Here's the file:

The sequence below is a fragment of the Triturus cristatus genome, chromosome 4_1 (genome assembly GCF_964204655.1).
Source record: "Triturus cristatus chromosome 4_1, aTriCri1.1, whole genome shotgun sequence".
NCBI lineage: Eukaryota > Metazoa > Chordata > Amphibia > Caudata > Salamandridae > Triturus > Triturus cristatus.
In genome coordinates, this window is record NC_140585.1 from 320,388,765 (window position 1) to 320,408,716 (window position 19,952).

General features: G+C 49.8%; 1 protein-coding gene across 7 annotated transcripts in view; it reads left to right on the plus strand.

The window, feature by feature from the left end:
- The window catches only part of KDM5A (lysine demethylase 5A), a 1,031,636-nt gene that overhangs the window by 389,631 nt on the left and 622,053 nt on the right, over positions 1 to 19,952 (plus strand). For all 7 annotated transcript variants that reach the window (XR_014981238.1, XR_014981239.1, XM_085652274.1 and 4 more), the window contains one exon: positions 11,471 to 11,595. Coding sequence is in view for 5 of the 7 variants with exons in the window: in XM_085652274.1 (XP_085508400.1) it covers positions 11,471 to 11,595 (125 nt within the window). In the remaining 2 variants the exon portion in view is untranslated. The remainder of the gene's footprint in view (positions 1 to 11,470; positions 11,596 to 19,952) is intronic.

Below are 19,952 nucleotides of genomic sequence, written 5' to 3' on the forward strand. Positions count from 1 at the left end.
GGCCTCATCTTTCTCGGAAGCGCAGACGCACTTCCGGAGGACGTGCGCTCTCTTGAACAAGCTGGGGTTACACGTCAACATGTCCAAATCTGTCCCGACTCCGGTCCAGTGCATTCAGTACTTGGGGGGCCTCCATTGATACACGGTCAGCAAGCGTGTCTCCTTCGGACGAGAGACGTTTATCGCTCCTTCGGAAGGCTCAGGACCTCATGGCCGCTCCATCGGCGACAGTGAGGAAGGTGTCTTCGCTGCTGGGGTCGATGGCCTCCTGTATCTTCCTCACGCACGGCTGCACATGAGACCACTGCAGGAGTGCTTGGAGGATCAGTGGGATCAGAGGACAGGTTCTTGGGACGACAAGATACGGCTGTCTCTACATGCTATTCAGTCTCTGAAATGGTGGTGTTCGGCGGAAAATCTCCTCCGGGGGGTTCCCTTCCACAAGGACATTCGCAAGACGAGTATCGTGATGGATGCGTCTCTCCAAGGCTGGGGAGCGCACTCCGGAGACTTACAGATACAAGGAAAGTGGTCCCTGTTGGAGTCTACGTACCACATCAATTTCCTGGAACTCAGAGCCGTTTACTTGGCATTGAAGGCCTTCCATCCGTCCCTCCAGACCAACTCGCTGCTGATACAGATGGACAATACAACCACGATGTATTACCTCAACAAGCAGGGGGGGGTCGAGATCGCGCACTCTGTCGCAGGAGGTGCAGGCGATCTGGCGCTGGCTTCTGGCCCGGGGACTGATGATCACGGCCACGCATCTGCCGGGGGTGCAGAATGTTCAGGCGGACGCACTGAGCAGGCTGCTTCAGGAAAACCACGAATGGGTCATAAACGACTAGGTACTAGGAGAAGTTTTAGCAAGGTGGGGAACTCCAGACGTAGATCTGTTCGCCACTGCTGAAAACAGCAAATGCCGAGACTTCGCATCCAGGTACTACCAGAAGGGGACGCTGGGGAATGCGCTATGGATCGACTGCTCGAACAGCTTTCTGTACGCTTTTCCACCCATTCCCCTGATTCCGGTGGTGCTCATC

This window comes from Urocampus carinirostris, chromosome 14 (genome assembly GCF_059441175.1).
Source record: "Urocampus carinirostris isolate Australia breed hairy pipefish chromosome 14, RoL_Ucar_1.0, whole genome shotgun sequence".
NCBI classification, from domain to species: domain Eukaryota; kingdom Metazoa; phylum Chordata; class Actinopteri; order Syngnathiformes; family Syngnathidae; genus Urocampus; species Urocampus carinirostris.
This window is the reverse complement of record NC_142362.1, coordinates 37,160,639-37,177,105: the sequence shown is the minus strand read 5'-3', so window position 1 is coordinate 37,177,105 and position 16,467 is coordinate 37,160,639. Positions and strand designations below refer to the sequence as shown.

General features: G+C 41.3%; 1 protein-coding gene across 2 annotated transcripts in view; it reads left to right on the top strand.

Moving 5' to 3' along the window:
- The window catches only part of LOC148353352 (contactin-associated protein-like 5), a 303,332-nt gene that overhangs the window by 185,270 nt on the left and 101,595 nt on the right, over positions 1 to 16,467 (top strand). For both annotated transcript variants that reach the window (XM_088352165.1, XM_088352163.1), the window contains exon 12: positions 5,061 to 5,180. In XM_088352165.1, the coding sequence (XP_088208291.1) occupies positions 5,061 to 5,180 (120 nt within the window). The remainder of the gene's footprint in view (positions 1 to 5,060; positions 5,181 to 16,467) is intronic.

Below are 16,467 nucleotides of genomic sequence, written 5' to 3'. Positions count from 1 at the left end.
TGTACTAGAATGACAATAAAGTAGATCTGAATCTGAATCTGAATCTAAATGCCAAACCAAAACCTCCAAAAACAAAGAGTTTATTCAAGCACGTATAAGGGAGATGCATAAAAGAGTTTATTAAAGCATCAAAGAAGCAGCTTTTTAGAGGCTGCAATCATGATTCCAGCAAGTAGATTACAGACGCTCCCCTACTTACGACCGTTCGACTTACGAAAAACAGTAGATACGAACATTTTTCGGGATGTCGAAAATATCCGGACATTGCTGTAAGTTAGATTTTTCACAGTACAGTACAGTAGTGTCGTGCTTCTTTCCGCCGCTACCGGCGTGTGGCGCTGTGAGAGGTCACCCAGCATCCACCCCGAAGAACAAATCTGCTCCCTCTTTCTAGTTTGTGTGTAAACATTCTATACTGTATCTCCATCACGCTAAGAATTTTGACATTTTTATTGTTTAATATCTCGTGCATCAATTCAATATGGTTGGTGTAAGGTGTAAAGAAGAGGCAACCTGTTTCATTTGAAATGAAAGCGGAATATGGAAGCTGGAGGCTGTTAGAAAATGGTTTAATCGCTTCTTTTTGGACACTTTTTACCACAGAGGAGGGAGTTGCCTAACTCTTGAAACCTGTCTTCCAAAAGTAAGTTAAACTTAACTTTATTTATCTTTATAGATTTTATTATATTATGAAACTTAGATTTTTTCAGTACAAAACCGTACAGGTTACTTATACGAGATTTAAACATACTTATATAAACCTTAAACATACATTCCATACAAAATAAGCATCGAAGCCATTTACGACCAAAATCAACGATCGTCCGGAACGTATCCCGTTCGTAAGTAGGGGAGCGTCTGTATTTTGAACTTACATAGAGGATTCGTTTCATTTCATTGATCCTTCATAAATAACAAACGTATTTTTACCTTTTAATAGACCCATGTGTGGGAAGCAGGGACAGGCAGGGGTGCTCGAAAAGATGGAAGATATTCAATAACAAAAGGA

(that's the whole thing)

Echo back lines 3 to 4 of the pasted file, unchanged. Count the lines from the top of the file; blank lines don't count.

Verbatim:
NCBI lineage: Eukaryota > Metazoa > Chordata > Amphibia > Caudata > Salamandridae > Triturus > Triturus cristatus.
In genome coordinates, this window is record NC_140585.1 from 320,388,765 (window position 1) to 320,408,716 (window position 19,952).